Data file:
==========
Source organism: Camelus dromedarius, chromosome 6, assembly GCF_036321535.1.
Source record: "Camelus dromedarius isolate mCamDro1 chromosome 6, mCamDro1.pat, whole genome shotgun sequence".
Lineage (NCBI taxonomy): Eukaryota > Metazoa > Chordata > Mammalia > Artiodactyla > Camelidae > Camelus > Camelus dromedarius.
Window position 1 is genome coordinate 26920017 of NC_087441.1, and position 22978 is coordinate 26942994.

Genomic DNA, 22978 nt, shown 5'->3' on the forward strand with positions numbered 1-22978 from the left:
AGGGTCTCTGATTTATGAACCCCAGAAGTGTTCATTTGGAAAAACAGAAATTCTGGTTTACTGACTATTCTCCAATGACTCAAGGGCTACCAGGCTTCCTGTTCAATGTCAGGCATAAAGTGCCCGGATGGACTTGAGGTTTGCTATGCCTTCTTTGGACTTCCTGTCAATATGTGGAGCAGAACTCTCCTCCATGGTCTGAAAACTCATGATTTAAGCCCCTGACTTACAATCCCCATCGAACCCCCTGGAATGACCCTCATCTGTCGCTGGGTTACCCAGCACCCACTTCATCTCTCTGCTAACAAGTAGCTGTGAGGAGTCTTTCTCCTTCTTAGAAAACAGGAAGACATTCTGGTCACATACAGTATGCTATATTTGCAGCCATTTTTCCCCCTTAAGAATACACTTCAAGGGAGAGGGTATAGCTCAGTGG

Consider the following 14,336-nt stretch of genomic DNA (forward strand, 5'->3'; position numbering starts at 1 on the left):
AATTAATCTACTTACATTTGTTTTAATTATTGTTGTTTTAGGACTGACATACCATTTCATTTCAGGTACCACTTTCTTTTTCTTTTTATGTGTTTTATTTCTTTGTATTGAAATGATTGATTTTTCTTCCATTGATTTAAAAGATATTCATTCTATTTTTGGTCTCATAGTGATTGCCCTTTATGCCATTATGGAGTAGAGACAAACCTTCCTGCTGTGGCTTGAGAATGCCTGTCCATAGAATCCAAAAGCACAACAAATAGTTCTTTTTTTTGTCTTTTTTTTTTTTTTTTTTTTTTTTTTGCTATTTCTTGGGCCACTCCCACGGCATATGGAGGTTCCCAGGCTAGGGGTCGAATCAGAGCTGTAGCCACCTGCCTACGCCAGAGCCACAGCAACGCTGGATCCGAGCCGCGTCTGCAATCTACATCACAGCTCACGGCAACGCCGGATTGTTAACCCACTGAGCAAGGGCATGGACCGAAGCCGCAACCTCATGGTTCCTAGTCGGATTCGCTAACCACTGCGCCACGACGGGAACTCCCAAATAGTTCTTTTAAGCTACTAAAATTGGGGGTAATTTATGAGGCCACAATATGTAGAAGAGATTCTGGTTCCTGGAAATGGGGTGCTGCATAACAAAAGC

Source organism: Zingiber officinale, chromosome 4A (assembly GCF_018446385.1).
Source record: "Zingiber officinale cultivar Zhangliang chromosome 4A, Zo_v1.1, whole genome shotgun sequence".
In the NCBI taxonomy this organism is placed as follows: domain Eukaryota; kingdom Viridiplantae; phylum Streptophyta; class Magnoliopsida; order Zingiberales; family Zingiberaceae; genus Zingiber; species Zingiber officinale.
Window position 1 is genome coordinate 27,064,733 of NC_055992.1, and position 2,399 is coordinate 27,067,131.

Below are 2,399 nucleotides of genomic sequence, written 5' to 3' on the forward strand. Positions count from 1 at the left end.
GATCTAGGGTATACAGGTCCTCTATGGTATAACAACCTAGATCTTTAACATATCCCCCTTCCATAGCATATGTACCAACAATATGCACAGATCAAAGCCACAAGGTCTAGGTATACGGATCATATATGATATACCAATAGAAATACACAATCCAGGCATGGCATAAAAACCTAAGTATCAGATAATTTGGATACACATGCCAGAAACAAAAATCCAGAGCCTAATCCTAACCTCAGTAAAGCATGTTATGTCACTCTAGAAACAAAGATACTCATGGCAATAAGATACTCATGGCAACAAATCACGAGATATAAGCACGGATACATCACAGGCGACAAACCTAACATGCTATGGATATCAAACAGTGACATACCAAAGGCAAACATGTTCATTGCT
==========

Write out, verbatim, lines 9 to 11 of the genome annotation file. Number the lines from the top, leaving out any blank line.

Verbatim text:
Source organism: Zingiber officinale, chromosome 4A (assembly GCF_018446385.1).
Source record: "Zingiber officinale cultivar Zhangliang chromosome 4A, Zo_v1.1, whole genome shotgun sequence".
In the NCBI taxonomy this organism is placed as follows: domain Eukaryota; kingdom Viridiplantae; phylum Streptophyta; class Magnoliopsida; order Zingiberales; family Zingiberaceae; genus Zingiber; species Zingiber officinale.